Friday, February 26, 2010
The Dead Next Door (1989)
The Netflix sleeve boasts that this is the most expensive 8MM zombie film ever shot on camera. I'm guessing they are referring to the effects and copious amounts of Karo syrup that at times rivals the epic-ness of Dead Alive. Certainly, there is enough gore here to keep the hounds happy. But its the never ending strings of self-referencing that really wears on you and drives you completely batty about midway through. And the films running time is only an hour and twenty minutes.
We begin our film with a requisite zombie horde sweeping through an east coast town. They attack people left and right and even head to the local video store to do some research. This concept alone made me laugh out loud and I thought it was hysterical and brilliant. Zombies. Stopping at a mom and pop video store. To do research. On how to be zombies? Hi-larry-ous!
A group of exterminators called the Zombie Squad arrive into town and start going house to house. Its here where our initially amusing self-referential names of famous horror types is welcomed (Officer Raimi, Commander Carpenter, etc.). They take care of one person's pest control problem and learn about a doctor in town who's experimenting with different types of serums that will hopefully cure the infected.
Talking to the doctor (who's name is Savini), they learn that there is another doctor in Ohio who has been working on another serum, purported to be much stronger and more effective than his. So the Zombie Squad head out in their zomobile (which has a painted cardboard emblem adorning the side) to Ohio. After getting into town and talking to the doctor, they find out from a kid who's begun hanging around them that the local pastor has a special place in his heart for zombies. Only he's not really a pastor but a leader of a cult who believes that zombies are special avengers sent to carry out God's will!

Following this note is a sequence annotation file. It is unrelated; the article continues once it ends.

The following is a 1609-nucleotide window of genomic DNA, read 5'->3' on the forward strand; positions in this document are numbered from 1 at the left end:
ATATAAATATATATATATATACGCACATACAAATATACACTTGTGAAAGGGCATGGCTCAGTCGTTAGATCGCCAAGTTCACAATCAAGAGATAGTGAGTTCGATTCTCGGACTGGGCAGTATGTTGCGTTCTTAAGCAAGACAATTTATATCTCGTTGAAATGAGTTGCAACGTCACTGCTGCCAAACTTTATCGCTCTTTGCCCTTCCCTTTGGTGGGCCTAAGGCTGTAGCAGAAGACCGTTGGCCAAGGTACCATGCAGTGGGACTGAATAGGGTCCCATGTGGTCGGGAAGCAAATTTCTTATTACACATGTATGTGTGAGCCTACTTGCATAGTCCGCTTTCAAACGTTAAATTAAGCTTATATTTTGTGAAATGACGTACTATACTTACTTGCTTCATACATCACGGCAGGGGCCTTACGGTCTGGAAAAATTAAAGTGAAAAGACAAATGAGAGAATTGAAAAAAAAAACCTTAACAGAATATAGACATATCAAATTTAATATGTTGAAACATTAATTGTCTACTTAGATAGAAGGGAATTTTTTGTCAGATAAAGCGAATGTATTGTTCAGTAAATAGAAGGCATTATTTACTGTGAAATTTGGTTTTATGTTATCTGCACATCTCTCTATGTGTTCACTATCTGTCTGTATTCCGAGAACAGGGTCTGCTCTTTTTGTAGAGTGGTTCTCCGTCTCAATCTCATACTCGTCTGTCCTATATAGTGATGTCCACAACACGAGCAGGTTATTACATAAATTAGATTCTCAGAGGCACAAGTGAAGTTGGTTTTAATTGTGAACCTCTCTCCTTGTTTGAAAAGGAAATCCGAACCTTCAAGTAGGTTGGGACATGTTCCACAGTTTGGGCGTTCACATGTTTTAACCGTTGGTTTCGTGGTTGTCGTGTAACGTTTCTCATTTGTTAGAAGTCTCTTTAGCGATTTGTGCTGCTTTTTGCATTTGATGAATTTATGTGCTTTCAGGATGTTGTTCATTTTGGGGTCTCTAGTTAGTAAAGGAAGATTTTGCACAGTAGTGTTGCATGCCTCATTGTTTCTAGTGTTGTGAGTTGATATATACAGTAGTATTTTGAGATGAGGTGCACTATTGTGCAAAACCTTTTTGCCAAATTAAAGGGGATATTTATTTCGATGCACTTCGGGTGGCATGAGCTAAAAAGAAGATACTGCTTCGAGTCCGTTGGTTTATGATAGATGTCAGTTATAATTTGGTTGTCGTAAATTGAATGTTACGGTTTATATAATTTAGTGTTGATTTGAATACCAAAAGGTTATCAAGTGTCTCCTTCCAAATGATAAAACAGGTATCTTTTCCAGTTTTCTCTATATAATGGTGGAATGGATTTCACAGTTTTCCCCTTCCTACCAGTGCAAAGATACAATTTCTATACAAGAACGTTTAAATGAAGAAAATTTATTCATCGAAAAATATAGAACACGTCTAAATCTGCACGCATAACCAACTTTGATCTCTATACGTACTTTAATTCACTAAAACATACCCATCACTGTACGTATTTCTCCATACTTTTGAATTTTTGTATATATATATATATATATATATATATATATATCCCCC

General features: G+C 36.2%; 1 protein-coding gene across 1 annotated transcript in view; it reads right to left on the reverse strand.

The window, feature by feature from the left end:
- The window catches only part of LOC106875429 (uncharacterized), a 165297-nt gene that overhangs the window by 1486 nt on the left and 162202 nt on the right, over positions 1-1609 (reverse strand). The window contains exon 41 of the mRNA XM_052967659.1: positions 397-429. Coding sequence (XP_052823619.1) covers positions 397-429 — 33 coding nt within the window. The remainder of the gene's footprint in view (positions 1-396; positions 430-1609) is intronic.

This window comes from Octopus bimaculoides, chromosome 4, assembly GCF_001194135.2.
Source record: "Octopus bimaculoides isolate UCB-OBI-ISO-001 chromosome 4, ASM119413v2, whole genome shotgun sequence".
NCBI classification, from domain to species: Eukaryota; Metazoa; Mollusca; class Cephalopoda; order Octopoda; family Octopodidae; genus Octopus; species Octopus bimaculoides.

So as the zom squad hold off the pastor and his captive zombies (he keeps them and sacrifices people to 'appease' them), the doctor finishes his revolutionary serum. And just before he announces the 'secret' for how to properly inject the infected to the doc back on the east coast via phone, he succumbs to a hungry horde of the living dead.
Some great practical effects on display here and as mentioned, a lot of splatterific-ness to make the goriest of gore hounds happy. But the dialogue gets really old and grating with the continual self-referencing. And after about an hour, you begin to look at your watch. For a film thats not even an hour and a half, thats not a good thing.
Cortez the Killer